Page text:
I am now through with dinner and am enjoying a cup of hot cider. Tomorrow will be a short eight miles over Crocker Mtn. and on into Stratton where I'll sleep in a warm dry bed tomorrow night. I have a day to kill before my rendezvous with Mark in Caratunk, so I'll take what may amount to be my last zero-mile day on Monday there in Stratton.

Mark Lancaster is another friend that I met while living in Charleston, South Carolina. He and I had done some backpacking together in the Smoky Mountains years ago. I had invited him to join me for a section of this hike as well. He had been to Maine several times before and had already failed two attempts to summit Mt. Katahdin, so this trip would provide a third opportunity to summit that granite peak, and also to keep me company for a few days of hiking.

It feels good to be in my tent with the rain and wind assaulting it. I'll have to give the tent a bath to get all of the mud out of it. It'll be nice to dry everything off in town tomorrow. Just another day on the Trail.

Tonight I'm camped in an area near Trail Mouse & Technicolor, and Capetown Jenny. We all first met nearly six months ago on our first day on the Trail. It's a very special coincidence.

14.2 Miles Today, 1965.1 MTD

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Sugarloaf Mtn.--A very wet day in the company of Capetown Jenny and Brewster.
Crocker Cirque--I often got to camp on rainy days and climbed into my warm sleeping bag. I would pitch my tent, filter enough water, change out of my wet clothes, and then not leave the comfort of my tent until morning. Here I am cooking up a hearty dinner while enjoying a hot drink.


(184) Sunday, September 21

It was 37 degrees in the hollow where I camped this morning. The wind had been blowing in hard with the cooler temperatures. The steep warm-up climbs up Crocker Mtn. were very welcome this morning. I was halfway up the first summit before my toes stopped stinging. I was immediately so cold this morning when I put on all my wet clothes. The boots were so very cold and wet. The temperature continued to drop as I neared the first summit. Then the snow began falling; first light and wet, then hard and icy. Each of the summits was a mess with blowing snow.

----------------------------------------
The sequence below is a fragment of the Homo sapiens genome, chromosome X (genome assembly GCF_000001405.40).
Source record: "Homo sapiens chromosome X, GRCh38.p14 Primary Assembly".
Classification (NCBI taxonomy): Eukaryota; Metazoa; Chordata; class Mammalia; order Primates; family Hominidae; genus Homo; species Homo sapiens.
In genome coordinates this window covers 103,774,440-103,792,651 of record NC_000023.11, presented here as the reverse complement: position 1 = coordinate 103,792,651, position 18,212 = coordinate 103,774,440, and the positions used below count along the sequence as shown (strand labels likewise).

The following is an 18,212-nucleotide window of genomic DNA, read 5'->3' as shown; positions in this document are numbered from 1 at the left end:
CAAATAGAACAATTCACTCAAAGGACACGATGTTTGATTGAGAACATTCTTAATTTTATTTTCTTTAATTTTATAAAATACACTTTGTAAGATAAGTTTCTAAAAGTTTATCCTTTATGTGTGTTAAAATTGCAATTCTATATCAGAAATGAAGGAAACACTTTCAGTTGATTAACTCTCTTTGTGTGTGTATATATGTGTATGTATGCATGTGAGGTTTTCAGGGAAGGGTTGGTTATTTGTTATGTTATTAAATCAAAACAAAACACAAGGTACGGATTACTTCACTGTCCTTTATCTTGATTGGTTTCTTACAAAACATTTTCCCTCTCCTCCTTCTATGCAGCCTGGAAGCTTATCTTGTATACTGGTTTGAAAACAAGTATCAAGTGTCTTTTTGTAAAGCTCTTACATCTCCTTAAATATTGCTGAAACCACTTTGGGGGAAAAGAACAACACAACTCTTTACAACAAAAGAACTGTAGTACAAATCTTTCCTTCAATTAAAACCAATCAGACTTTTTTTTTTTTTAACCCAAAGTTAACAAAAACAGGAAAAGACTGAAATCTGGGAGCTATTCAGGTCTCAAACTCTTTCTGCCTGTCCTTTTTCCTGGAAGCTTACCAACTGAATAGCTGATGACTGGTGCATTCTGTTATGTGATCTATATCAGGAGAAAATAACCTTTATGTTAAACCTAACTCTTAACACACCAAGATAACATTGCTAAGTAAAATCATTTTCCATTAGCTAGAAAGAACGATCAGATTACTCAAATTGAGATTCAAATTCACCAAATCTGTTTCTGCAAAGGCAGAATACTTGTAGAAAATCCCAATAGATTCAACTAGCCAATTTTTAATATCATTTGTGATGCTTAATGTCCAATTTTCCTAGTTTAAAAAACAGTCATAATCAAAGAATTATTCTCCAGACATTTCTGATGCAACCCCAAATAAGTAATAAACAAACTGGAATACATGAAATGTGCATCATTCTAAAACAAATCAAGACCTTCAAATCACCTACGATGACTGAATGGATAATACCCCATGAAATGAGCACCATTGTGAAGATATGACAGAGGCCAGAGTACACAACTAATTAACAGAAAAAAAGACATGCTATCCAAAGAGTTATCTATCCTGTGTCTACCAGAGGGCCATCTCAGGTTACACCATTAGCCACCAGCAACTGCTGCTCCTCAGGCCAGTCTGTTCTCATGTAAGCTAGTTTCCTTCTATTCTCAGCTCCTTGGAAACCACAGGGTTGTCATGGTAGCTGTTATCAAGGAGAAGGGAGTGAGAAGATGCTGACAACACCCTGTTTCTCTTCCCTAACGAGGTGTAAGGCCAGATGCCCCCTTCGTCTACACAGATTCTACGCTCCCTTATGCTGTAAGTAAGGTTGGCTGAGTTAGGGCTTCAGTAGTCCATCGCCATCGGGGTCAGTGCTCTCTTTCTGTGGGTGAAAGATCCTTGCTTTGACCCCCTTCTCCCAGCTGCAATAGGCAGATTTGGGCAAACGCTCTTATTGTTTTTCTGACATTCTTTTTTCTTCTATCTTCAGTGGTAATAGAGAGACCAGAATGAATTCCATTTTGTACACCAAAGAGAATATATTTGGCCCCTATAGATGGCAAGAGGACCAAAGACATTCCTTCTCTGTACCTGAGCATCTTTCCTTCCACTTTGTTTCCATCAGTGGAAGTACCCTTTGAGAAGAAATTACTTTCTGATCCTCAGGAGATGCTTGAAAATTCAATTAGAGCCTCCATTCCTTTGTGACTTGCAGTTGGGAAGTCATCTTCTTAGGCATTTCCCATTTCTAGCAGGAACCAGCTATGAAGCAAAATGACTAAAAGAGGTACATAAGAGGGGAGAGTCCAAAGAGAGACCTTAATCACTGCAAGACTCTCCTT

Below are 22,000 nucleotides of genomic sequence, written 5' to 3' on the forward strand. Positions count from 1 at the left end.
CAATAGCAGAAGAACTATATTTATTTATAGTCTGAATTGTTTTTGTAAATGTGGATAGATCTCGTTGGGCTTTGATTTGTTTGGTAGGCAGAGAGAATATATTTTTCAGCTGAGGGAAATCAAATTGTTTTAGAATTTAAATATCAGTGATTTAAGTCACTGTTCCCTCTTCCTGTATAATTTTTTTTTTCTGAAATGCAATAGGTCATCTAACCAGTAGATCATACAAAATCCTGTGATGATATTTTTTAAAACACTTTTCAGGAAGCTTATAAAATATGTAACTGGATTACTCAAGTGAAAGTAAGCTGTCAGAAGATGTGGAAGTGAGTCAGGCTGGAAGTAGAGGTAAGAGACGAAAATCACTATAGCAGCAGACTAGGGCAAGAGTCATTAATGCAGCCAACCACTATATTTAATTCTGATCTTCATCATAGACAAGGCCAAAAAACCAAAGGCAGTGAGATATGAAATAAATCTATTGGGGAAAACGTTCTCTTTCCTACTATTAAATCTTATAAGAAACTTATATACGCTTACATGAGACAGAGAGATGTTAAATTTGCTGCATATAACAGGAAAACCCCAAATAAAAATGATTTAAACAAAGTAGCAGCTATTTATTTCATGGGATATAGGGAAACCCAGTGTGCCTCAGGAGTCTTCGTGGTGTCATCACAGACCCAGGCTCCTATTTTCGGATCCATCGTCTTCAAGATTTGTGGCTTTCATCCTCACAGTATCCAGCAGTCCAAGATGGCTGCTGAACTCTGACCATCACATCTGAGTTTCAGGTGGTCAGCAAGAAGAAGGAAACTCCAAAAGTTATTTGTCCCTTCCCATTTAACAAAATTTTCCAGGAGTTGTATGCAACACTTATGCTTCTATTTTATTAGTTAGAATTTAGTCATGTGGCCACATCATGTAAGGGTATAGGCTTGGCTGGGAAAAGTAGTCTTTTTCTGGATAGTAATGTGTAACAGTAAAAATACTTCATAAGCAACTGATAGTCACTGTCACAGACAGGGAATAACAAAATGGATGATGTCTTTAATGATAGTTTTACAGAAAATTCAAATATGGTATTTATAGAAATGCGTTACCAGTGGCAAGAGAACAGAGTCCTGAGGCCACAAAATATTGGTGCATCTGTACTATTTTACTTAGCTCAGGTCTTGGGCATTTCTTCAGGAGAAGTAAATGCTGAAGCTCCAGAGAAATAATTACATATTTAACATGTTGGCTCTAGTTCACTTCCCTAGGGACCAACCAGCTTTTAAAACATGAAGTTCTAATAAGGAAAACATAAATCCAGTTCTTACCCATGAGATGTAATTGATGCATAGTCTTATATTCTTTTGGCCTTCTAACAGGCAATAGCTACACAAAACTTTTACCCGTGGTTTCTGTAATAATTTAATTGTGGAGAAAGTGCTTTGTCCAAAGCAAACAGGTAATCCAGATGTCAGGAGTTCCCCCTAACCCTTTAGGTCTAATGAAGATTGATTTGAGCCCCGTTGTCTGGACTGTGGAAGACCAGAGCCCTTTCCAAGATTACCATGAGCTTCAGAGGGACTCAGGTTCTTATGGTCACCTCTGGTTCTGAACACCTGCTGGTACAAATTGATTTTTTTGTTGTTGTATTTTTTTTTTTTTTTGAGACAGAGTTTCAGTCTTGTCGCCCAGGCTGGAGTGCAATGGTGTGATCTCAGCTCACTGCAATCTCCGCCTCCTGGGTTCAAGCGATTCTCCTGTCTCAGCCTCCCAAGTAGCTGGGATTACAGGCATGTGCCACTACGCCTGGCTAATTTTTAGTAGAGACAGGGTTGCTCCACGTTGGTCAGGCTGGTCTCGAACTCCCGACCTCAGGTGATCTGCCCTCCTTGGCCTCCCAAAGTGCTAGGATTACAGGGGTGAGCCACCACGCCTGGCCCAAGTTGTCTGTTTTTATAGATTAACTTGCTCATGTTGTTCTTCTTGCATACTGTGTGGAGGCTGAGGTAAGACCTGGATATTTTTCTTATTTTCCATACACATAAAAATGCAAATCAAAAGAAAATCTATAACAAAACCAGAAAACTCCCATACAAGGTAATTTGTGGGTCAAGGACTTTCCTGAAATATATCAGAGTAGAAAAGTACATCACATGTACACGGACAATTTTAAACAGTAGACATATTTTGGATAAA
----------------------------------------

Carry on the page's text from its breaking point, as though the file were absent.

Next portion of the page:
After the second summit of Crocker the sky began to clear and turned it into a fine day. I got the hitch into Stratton for a day off.

7.3 Miles Today, 1972.4 MTD


(185) Monday, September 22

Zero-mile day.


(186) Tuesday, September 23, 4:00PM

I enjoyed a fine day off in Stratton. That's the problem . . . yesterday was a very fine day. It was so clear, and the summit views would have been great. Instead I lazed around and decided to hike out today . . . in the rain! I seriously had a day to kill before meeting Mark in Caratunk on Thursday, but I chose to waste a perfect hiking day.

Today I climbed up most of Bigelow Mtn. It was my intention to get over it and camp on the other side. I had a great breakfast and felt good climbing today, but I wanted to enjoy another day of clean dry clothes. I decided to stop short at the last available shelter for the day. I just didn't want to cross the exposed summits in this weather and get totally soaked from the wind-blown rain. I still haven't fought off this stubborn cold that I picked up, and opted for the dryness of the shelter.

Now I'll have to pull a couple long days to make Caratunk in time. I'm not too concerned; the trail is already starting to get a little easier.

5.1 Miles Today, 1977.5 MTD


(187) Wednesday, September 24, 7:30PM

Well I was rewarded for stopping short yesterday...rewarded with a very cold night, that is. It was 18 degrees at dawn this morning, and the gaps between the logs of the lean-to permitted a significant wind chill to make it feel cooler.

The rain never amounted to much yesterday afternoon, so it would have been fine for me to push on the next five or so miles that I had originally planned. Instead I got plenty of rest and hiked the long day today. The cold fog had formed some spectacular rime ice on the three Bigelow summits that I crossed this morning. I was hoping to get a view today that I would have missed by summiting yesterday. I was welcomed by harsh stinging wind over the fog-covered summits, but I knew there was sun above the fog just trying to get through. As I was descending from the final Bigelow summit (Avery Peak) just after ten this morning I decided to wait for the sun.

I waited for twenty very cold minutes tucked behind some krummholz out of the wind, and finally the fog lifted. At first there were just hints of clarity, then the veil lifted so the fog ceiling was just above me. And there it was, still well off in the distance, but unmistakable . . . Katahdin. This was my first certain sighting of the finish line. For this brief moment, I was glad I had spent the cold night before so that I could have this view today..